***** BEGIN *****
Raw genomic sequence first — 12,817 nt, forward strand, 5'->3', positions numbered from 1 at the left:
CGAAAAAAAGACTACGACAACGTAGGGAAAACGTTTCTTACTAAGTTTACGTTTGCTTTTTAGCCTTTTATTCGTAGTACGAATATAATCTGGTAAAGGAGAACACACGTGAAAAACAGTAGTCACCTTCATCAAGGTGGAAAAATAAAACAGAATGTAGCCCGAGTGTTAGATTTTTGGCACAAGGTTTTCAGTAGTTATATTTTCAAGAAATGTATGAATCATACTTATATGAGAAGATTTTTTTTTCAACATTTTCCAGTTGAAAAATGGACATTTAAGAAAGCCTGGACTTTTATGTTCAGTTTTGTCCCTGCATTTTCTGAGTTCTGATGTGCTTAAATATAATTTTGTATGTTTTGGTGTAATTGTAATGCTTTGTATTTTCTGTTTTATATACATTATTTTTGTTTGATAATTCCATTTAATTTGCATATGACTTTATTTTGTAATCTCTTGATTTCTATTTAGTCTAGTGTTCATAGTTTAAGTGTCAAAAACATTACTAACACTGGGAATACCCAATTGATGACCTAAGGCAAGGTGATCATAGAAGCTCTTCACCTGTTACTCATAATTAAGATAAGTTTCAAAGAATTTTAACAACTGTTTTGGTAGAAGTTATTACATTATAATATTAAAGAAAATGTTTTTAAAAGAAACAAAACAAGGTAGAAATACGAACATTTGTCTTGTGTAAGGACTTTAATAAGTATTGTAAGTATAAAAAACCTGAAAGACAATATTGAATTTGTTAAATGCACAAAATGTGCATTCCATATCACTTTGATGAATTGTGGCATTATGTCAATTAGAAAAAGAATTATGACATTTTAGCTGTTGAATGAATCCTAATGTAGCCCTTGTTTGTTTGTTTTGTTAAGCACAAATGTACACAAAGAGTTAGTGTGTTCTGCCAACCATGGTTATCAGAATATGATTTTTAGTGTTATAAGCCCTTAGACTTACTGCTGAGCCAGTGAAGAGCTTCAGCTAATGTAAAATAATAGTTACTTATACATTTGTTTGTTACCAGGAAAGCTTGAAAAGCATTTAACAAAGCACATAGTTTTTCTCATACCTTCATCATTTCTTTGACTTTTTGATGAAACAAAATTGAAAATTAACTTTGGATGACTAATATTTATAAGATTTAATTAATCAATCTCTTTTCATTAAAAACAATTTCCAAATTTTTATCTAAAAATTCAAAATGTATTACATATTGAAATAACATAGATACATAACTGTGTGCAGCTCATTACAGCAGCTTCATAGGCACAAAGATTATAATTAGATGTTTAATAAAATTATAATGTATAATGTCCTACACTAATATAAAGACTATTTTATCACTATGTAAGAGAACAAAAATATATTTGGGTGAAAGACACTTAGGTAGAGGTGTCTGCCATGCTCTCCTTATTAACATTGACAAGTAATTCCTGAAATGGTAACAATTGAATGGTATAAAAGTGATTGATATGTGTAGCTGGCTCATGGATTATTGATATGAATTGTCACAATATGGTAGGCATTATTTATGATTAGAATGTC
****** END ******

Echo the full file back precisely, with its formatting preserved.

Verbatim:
Raw genomic sequence first — 12,817 nt, forward strand, 5'->3', positions numbered from 1 at the left:
CGAAAAAAAGACTACGACAACGTAGGGAAAACGTTTCTTACTAAGTTTACGTTTGCTTTTTAGCCTTTTATTCGTAGTACGAATATAATCTGGTAAAGGAGAACACACGTGAAAAACAGTAGTCACCTTCATCAAGGTGGAAAAATAAAACAGAATGTAGCCCGAGTGTTAGATTTTTGGCACAAGGTTTTCAGTAGTTATATTTTCAAGAAATGTATGAATCATACTTATATGAGAAGATTTTTTTTTCAACATTTTCCAGTTGAAAAATGGACATTTAAGAAAGCCTGGACTTTTATGTTCAGTTTTGTCCCTGCATTTTCTGAGTTCTGATGTGCTTAAATATAATTTTGTATGTTTTGGTGTAATTGTAATGCTTTGTATTTTCTGTTTTATATACATTATTTTTGTTTGATAATTCCATTTAATTTGCATATGACTTTATTTTGTAATCTCTTGATTTCTATTTAGTCTAGTGTTCATAGTTTAAGTGTCAAAAACATTACTAACACTGGGAATACCCAATTGATGACCTAAGGCAAGGTGATCATAGAAGCTCTTCACCTGTTACTCATAATTAAGATAAGTTTCAAAGAATTTTAACAACTGTTTTGGTAGAAGTTATTACATTATAATATTAAAGAAAATGTTTTTAAAAGAAACAAAACAAGGTAGAAATACGAACATTTGTCTTGTGTAAGGACTTTAATAAGTATTGTAAGTATAAAAAACCTGAAAGACAATATTGAATTTGTTAAATGCACAAAATGTGCATTCCATATCACTTTGATGAATTGTGGCATTATGTCAATTAGAAAAAGAATTATGACATTTTAGCTGTTGAATGAATCCTAATGTAGCCCTTGTTTGTTTGTTTTGTTAAGCACAAATGTACACAAAGAGTTAGTGTGTTCTGCCAACCATGGTTATCAGAATATGATTTTTAGTGTTATAAGCCCTTAGACTTACTGCTGAGCCAGTGAAGAGCTTCAGCTAATGTAAAATAATAGTTACTTATACATTTGTTTGTTACCAGGAAAGCTTGAAAAGCATTTAACAAAGCACATAGTTTTTCTCATACCTTCATCATTTCTTTGACTTTTTGATGAAACAAAATTGAAAATTAACTTTGGATGACTAATATTTATAAGATTTAATTAATCAATCTCTTTTCATTAAAAACAATTTCCAAATTTTTATCTAAAAATTCAAAATGTATTACATATTGAAATAACATAGATACATAACTGTGTGCAGCTCATTACAGCAGCTTCATAGGCACAAAGATTATAATTAGATGTTTAATAAAATTATAATGTATAATGTCCTACACTAATATAAAGACTATTTTATCACTATGTAAGAGAACAAAAATATATTTGGGTGAAAGACACTTAGGTAGAGGTGTCTGCCATGCTCTCCTTATTAACATTGACAAGTAATTCCTGAAATGGTAACAATTGAATGGTATAAAAGTGATTGATATGTGTAGCTGGCTCATGGATTATTGATATGAATTGTCACAATATGGTAGGCATTATTTATGATTAGAATGTC